When bishops and theologians argue, they must enter into a dialogue where there is "respect on every side," Jesuit Fr. François-Xavier Dumortier said in June.
Divides still exist and we're still working to overcome them -- that was the message of 25 academics gathered in Berlin in June. And the divides are sometimes fundamental.
Catholic priests and theologians in Europe cannot use "simplistic ways" of tackling moral questions and must develop a "competence to deal with new thinking" in order to engage secular society, the head of one of France's two pontifical universities said in June.
As Western Europe continues to become more secularized, said Fr. Philippe Bordeyne, theologians must be "faithful to the church teaching but also very faithful to the impulse of freedom."
The crowd, which was made of mostly older people and many nuns, represented those whose anger and frustration with the church have found expression in local organizations.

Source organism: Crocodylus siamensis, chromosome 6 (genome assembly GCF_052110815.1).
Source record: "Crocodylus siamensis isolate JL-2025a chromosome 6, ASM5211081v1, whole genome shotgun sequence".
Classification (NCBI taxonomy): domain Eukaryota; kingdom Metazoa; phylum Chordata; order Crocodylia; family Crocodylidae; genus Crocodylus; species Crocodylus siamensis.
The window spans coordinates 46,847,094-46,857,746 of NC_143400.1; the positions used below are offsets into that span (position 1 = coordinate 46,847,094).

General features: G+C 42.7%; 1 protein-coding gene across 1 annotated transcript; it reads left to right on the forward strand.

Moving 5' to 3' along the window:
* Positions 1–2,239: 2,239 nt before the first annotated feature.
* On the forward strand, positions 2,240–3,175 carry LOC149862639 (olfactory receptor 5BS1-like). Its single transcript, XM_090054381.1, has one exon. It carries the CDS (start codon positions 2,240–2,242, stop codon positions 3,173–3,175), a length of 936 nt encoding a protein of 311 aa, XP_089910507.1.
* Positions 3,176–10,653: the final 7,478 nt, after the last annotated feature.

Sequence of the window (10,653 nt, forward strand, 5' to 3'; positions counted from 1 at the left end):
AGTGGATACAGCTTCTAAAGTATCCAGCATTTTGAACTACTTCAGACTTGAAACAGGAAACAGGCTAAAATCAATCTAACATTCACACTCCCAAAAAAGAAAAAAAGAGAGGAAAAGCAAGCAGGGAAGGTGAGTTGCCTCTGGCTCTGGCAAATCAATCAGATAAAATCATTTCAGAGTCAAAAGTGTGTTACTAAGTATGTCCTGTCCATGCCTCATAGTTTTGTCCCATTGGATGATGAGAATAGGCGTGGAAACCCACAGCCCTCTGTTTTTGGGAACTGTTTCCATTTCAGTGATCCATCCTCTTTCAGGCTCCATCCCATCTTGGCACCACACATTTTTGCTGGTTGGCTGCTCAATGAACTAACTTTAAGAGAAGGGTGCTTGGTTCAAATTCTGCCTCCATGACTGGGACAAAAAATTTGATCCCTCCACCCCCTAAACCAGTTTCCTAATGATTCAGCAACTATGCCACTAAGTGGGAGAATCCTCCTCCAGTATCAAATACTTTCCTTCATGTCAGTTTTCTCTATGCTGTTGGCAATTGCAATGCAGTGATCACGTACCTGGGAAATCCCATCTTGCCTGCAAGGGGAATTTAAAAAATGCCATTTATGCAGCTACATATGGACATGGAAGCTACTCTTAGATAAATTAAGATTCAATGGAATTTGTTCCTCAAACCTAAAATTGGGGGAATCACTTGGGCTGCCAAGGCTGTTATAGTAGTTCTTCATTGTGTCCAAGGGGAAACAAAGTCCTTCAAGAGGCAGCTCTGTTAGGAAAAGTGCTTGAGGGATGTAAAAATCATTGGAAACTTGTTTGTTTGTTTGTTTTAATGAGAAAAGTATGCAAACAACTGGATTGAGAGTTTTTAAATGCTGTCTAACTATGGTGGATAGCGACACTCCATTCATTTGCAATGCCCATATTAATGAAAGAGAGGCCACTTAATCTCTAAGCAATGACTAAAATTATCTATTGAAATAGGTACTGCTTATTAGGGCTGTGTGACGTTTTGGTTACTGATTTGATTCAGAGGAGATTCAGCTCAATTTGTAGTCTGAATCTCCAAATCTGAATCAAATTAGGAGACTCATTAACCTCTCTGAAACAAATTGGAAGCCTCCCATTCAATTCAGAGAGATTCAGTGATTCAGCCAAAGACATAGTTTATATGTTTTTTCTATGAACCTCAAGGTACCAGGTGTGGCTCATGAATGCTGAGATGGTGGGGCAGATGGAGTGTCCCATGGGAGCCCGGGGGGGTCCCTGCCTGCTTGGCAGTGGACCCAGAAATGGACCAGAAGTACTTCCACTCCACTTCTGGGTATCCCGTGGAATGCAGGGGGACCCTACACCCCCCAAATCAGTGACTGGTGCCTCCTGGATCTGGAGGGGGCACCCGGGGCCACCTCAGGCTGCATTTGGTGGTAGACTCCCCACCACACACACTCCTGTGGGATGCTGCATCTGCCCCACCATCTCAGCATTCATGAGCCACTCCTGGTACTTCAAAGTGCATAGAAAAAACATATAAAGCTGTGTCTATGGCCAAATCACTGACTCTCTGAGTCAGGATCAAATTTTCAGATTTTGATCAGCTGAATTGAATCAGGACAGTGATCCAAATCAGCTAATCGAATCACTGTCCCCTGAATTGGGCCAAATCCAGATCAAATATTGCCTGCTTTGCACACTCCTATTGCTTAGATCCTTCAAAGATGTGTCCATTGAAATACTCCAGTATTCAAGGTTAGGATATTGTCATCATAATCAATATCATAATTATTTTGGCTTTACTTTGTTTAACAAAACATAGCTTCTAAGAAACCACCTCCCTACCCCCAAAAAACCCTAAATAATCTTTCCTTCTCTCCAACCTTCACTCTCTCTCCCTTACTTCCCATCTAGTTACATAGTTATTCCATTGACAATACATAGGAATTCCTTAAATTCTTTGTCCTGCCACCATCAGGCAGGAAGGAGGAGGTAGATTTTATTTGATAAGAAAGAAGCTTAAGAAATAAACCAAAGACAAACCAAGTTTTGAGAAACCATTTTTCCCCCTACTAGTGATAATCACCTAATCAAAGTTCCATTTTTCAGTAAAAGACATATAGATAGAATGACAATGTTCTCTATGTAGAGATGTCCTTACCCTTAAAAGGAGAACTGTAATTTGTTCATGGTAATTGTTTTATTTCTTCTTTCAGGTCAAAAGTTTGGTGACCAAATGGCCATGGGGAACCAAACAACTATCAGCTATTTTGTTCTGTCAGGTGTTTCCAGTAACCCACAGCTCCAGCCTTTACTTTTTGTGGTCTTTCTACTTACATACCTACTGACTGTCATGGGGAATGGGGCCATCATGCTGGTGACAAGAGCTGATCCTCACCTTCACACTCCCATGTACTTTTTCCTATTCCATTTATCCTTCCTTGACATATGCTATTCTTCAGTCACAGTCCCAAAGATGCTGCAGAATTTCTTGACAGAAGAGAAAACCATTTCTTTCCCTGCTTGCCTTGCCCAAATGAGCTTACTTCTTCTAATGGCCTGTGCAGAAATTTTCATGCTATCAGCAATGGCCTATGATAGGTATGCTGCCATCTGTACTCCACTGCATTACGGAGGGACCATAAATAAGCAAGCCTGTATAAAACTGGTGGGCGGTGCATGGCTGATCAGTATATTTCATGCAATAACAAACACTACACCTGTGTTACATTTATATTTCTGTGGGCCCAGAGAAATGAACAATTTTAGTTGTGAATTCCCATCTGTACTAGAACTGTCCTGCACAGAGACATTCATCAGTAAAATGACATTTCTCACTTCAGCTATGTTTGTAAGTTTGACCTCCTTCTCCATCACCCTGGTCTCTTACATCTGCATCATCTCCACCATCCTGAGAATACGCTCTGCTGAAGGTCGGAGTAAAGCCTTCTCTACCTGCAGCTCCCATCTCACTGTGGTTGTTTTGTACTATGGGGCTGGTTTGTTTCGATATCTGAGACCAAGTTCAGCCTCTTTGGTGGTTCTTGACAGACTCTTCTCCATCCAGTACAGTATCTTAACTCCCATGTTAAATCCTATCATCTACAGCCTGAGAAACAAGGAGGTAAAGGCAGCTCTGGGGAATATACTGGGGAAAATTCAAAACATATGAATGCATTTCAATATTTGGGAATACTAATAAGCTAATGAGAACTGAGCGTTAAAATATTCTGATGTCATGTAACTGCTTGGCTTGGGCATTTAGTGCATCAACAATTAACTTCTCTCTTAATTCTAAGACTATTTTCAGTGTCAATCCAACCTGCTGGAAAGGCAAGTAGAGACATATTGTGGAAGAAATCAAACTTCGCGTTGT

Catholics need to return to the spirit of Vatican II and "become citizens of the church again," Schüller said, urging women to continue speaking out for their rights.
Women who have chosen to become ordained Catholic priests are "very prophetic," Fr. Helmut Schüller told a group of journalists Monday.
Austrian Fr. Helmut Schüller said the word "disobedience" upsets many people, but he said he feels "the church often misuses obedience to keep people down."
Grace on the Margins: "Full participation of church citizens is a question of respect for human beings," Schüller said Tuesday.
Pope Francis' first encyclical, which he has said is largely the work of retired Pope Benedict XVI, will be published Friday.
Catholic scholars from around the world gathered June 6-9 in Miami for the annual CTSA meeting. This year's theme: "Conversion."